Mixed Mutton Potjie

This delicious one-pot meal is so traditionally South African I don’t really know how to begin describing it. A potjie pot (pronounced poy-kee) is a 3-legged cast iron pot available in different sizes and comes with a fitted lid. It is normally placed over smouldering coals and the heat carefully monitored and controlled over a period of a few hours to allow the stew to quietly simmer. Cooking over gas is an alternative, and although it would horrify most hard-core traditionalists, when the weather is bad or the situation doesn’t allow for an open fire, it is a great alternative allowing for an equally pleasurable and entertaining gathering.

Lamb and veggie potjieThe secret to a good potjie is that it must never be rushed and although many newcomers to this way of eating don’t immediately see the sense of spending hours outside around a pot, once they’ve experienced the ambience and delectable flavours a few times, they realise the joy is not only in the eating, but in the preparation, the comeraderie or quiet contemplation which accompanies the potjie pot.

The history of potjiekos (small pot food) dates back to the Voortrekkers (Pioneers) who landed at the Cape of Good Hope in their hundreds and spent days, weeks, months journeying into South Africa’s hinterland by ox wagon, relying on whatever foraging or hunting could produce to fill the pot along the way. My brother-in-law is a master at making potjies and scorns a recipe, saying that there is no set way of making a potjie; it can include anything and everything, but it is to be treated gently, NEVER stirred and all ingredients are added in layers in the order in which they take the longest to cook.

This particular recipe is one of my favourites and these days, we are fortunate to be able to decide the meat, vegetables and other accompaniments without relying on what Mother Nature will bestow upon us in our struggle through a harsh but beautiful land. Another positive is that because it is cooked slowly over a few hours, cheaper cuts of meat are better, making it a very affordable meal option for large gatherings of people. A tip to anyone planning on making a potjie? Don’t wait until your guests have gathered before you begin, unless you plan on spending a long time together before the meal is to be consumed – many have learned that lesson the hard way. We normally get ours set up and simmering away well before guest arrival, allowing plenty of time to spare as hungry guests don’t make a good party!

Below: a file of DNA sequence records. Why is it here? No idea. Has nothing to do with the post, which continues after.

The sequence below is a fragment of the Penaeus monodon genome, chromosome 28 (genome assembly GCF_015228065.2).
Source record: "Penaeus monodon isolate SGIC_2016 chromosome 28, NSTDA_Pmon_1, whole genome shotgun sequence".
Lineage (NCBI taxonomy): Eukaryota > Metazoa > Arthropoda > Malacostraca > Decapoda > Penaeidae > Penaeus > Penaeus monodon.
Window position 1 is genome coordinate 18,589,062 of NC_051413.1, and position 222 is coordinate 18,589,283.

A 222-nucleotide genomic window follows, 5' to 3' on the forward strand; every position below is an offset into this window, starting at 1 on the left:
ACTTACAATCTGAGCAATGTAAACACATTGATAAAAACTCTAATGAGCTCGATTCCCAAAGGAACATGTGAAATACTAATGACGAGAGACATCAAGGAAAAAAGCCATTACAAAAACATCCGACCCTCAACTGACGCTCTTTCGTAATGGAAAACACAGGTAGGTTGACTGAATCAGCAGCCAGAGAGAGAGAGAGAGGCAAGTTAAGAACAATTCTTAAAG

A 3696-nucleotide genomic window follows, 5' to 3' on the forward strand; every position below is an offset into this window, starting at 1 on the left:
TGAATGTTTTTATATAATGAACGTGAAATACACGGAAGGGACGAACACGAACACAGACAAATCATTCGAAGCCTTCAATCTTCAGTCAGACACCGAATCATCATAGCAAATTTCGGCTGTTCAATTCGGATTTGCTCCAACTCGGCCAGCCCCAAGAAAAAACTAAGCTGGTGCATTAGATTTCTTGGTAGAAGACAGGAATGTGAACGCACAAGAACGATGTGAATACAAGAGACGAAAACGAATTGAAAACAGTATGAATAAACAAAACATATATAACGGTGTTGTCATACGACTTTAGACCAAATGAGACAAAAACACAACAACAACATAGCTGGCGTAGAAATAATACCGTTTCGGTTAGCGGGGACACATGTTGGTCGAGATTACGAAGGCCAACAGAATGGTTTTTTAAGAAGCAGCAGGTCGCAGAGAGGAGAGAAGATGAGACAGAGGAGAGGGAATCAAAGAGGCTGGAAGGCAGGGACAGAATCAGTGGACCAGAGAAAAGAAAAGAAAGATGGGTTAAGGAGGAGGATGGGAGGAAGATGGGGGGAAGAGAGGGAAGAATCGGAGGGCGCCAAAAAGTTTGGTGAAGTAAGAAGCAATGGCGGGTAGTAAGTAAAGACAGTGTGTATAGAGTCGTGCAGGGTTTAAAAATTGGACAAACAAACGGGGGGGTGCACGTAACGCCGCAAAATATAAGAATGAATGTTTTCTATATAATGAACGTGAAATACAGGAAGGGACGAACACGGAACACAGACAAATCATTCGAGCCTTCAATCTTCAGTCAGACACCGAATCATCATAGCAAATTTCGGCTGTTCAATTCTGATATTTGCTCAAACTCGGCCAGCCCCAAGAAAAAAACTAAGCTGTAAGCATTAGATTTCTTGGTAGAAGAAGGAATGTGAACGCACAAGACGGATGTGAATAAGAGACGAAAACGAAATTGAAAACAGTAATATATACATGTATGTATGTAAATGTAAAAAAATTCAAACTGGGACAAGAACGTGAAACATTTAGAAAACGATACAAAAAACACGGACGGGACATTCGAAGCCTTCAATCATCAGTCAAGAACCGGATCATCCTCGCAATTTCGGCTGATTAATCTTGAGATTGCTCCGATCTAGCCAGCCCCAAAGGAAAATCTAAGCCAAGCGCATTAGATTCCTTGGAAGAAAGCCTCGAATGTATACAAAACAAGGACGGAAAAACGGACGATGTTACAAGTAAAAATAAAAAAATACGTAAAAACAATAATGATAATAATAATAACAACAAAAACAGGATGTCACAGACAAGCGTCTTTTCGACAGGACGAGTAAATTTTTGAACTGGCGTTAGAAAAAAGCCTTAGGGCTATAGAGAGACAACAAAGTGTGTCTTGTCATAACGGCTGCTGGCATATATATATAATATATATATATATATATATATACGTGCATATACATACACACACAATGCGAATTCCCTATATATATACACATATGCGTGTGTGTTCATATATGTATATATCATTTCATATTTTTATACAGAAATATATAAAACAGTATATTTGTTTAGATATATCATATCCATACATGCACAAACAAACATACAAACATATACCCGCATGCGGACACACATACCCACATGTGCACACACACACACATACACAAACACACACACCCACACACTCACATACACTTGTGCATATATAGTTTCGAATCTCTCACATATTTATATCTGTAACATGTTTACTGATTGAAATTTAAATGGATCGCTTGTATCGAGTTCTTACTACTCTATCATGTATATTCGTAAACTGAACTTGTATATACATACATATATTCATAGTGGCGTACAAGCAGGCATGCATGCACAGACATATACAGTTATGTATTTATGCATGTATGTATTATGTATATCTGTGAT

The pot needs to be seasoned and prepared before cooking commences. This means giving it a good wipe out and oiling, including the sides and base. The pot is then placed over the hot coals while still empty, adding only a little more oil. Once the oil is sufficiently hot, the meat is added a few pieces at a time to allow even browning. Remove and set aside as they are ready. The meat will more often than not have rendered it’s own fat so it isn’t always necessary to add more oil, but you’ll need to decide. The onions are generally added at this stage and the meat is then returned to the pot. The lid is then placed firmly on the top and the meat left to cook for a while. Then the layering begins, with the veggies that will take the longest to cook like carrots, being placed closest to the meat. Raw rice or pasta can be added to potjies, but I have to admit I prefer mine served separately. Potjiekos is ALWAYS tastier the day after cooking as the flavours have had even longer to develop, but you don’t often have the luxury of leftovers.

Also, when planning your catering, generally allow between 200 – 300 g of meat per person, on the bone. Bones in the potjie, as with a stew, add more flavour and thicken the juices. They can be removed just before serving if you prefer, but some people enjoy sucking the juices and remnants off the bones – yes, sadly, one does forget their basic manners a little when partaking of a well prepared and beautifully flavoured potjie. If adding green beans or peas, add them a few minutes before serving as they will cook very quickly.

I took this recipe from a 1987 Huis Genoot Potjiekos recipe book, but as I’ve said, a recipe isn’t necessary.

butter or oil
2 kg mutton (shanks, neck, ribs)
2 medium onions, finely chopped
20 whole baby potatoes, peeled (or larger ones chopped into 2 cm cubes)
3 large carrots, peeled and chopped into 2 cm cubes
3 medium sweet potatoes (kumara)
salt and freshly ground black pepper

500 ml warm water
2 beef stock cubes
250 ml dry red wine
50 ml chutney
50 ml tomato sauce
50 ml Worcester sauce
30 ml cornflour
30 ml oxtail soup powder
25 ml soy sauce
15 ml brown gravy powder (e.g. Bisto)
10 ml garlic flakes (I prefer to use fresh garlic)
a pinch ground cloves (optional)

  1. Grease the pot well with butter or oil and heat until very hot. Brown the eat a few pieces at a time and set aside.
  2. Fry the onions in the meat fat and oil mixture until just tender. Return the meat to the pot and arrange evenly.
  3. Dissolve the stock cubes in the warm water and mix the remaining gravy ingredients with the water and wine. Pour the gravy over the potjie. Season with salt and pepper to taste.
  4. Arrange the potatoes, carrots and sweet potatoes in layers on top of the meat. Cover and simmer for approximately 2½ hours.
  5. Do not stir and try not to open the pot to take a look as you release steam and flavour). The liquid needs to stay in the pot and will be a beautiful gravy once finished. Definitely no stirring!
  6. Serve with rice (yellow rice and raisins if you’re feeling fancy) and freshly baked bread or muffins to soak up all the gravy.



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